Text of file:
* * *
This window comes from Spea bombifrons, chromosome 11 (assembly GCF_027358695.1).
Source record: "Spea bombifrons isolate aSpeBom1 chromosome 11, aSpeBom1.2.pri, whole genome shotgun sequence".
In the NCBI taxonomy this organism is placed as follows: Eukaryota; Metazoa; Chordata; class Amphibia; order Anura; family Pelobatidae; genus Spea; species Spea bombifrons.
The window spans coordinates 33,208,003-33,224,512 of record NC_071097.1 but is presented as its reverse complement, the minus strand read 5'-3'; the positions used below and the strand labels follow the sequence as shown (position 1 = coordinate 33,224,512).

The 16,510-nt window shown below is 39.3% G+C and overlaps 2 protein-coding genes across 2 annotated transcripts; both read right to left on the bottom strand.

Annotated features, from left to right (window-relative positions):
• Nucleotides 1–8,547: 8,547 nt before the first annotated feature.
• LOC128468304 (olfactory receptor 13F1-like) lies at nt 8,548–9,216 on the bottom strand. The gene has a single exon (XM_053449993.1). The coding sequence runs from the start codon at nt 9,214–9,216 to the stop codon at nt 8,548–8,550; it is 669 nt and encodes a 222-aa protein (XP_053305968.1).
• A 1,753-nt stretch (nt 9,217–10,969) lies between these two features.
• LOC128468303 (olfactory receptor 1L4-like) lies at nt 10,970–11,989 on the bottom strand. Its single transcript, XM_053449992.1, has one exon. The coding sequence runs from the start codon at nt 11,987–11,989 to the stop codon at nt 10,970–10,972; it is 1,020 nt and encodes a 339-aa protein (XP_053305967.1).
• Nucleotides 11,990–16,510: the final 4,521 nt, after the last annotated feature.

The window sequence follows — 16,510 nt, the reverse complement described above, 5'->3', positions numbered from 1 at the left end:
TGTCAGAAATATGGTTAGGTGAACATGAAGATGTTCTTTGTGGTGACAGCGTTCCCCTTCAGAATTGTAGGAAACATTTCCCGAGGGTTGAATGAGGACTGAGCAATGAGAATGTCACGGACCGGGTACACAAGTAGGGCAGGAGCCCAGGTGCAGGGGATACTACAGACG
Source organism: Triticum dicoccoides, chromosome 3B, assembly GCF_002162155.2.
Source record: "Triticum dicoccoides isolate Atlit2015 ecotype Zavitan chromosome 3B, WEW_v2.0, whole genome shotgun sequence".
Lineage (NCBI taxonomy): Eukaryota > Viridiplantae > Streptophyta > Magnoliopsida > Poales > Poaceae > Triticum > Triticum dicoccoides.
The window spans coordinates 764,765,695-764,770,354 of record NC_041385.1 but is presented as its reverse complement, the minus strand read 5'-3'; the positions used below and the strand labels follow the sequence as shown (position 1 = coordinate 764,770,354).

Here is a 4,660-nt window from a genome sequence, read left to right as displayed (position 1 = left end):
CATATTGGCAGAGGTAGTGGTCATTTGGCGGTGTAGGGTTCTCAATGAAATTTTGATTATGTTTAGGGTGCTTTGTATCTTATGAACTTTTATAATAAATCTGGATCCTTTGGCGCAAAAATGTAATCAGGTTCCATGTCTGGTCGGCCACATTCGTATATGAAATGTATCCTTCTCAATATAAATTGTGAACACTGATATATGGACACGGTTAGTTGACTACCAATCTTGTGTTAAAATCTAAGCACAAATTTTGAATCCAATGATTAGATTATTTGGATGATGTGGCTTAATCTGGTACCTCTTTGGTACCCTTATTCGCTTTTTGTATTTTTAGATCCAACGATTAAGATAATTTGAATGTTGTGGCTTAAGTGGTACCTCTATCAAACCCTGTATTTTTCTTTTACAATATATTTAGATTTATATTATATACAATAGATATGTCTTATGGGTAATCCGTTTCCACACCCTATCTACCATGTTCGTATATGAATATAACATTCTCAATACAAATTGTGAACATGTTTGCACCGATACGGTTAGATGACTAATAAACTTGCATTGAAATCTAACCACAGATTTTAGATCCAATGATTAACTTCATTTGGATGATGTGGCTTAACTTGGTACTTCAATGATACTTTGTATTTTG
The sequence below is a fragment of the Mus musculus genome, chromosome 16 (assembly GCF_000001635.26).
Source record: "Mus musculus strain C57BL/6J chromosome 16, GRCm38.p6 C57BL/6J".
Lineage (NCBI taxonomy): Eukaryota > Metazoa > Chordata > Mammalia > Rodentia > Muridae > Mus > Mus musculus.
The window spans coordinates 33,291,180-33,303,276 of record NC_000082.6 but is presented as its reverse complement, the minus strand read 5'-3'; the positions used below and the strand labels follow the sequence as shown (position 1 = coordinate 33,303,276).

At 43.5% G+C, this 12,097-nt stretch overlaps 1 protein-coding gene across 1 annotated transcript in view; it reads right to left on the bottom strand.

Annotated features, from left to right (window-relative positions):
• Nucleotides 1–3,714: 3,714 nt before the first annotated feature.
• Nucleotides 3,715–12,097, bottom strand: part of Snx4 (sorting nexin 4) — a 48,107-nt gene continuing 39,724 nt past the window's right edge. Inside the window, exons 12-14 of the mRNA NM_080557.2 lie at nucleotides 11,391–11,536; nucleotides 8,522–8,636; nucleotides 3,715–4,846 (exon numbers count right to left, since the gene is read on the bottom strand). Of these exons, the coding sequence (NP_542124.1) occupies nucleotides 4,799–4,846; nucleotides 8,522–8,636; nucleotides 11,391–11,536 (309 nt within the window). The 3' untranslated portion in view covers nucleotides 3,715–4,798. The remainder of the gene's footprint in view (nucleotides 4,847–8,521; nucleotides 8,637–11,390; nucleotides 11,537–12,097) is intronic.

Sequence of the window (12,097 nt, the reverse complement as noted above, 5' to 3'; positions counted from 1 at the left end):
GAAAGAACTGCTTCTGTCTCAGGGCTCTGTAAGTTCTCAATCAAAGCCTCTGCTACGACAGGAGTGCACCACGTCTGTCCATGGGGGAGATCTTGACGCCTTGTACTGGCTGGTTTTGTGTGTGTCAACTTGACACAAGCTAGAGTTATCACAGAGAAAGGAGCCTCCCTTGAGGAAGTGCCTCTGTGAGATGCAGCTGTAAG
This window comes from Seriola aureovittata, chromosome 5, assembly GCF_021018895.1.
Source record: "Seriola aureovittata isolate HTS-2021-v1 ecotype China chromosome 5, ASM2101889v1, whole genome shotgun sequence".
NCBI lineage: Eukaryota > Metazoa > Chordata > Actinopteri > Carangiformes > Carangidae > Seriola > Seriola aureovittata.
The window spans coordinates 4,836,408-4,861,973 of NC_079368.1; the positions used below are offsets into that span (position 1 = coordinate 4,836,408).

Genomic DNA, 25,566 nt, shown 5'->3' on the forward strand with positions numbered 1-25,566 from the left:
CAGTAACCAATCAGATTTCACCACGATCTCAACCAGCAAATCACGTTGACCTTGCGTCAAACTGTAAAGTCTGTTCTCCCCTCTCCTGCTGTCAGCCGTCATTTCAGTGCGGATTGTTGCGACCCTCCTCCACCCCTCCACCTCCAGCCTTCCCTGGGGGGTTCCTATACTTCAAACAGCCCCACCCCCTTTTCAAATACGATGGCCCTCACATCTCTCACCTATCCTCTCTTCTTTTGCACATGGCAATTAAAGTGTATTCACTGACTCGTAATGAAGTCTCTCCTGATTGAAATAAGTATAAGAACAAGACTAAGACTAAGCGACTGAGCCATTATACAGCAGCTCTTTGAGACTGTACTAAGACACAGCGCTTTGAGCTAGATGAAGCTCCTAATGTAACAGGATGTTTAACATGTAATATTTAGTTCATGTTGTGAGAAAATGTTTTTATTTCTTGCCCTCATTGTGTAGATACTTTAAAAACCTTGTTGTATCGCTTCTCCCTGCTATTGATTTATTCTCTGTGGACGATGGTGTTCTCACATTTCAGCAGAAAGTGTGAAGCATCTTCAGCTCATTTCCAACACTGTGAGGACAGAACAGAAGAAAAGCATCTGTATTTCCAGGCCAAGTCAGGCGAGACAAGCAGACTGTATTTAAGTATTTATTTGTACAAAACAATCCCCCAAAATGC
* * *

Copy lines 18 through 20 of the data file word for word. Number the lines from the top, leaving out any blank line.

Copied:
Here is a 4,660-nt window from a genome sequence, read left to right as displayed (position 1 = left end):
CATATTGGCAGAGGTAGTGGTCATTTGGCGGTGTAGGGTTCTCAATGAAATTTTGATTATGTTTAGGGTGCTTTGTATCTTATGAACTTTTATAATAAATCTGGATCCTTTGGCGCAAAAATGTAATCAGGTTCCATGTCTGGTCGGCCACATTCGTATATGAAATGTATCCTTCTCAATATAAATTGTGAACACTGATATATGGACACGGTTAGTTGACTACCAATCTTGTGTTAAAATCTAAGCACAAATTTTGAATCCAATGATTAGATTATTTGGATGATGTGGCTTAATCTGGTACCTCTTTGGTACCCTTATTCGCTTTTTGTATTTTTAGATCCAACGATTAAGATAATTTGAATGTTGTGGCTTAAGTGGTACCTCTATCAAACCCTGTATTTTTCTTTTACAATATATTTAGATTTATATTATATACAATAGATATGTCTTATGGGTAATCCGTTTCCACACCCTATCTACCATGTTCGTATATGAATATAACATTCTCAATACAAATTGTGAACATGTTTGCACCGATACGGTTAGATGACTAATAAACTTGCATTGAAATCTAACCACAGATTTTAGATCCAATGATTAACTTCATTTGGATGATGTGGCTTAACTTGGTACTTCAATGATACTTTGTATTTTG
The sequence below is a fragment of the Mus musculus genome, chromosome 16 (assembly GCF_000001635.26).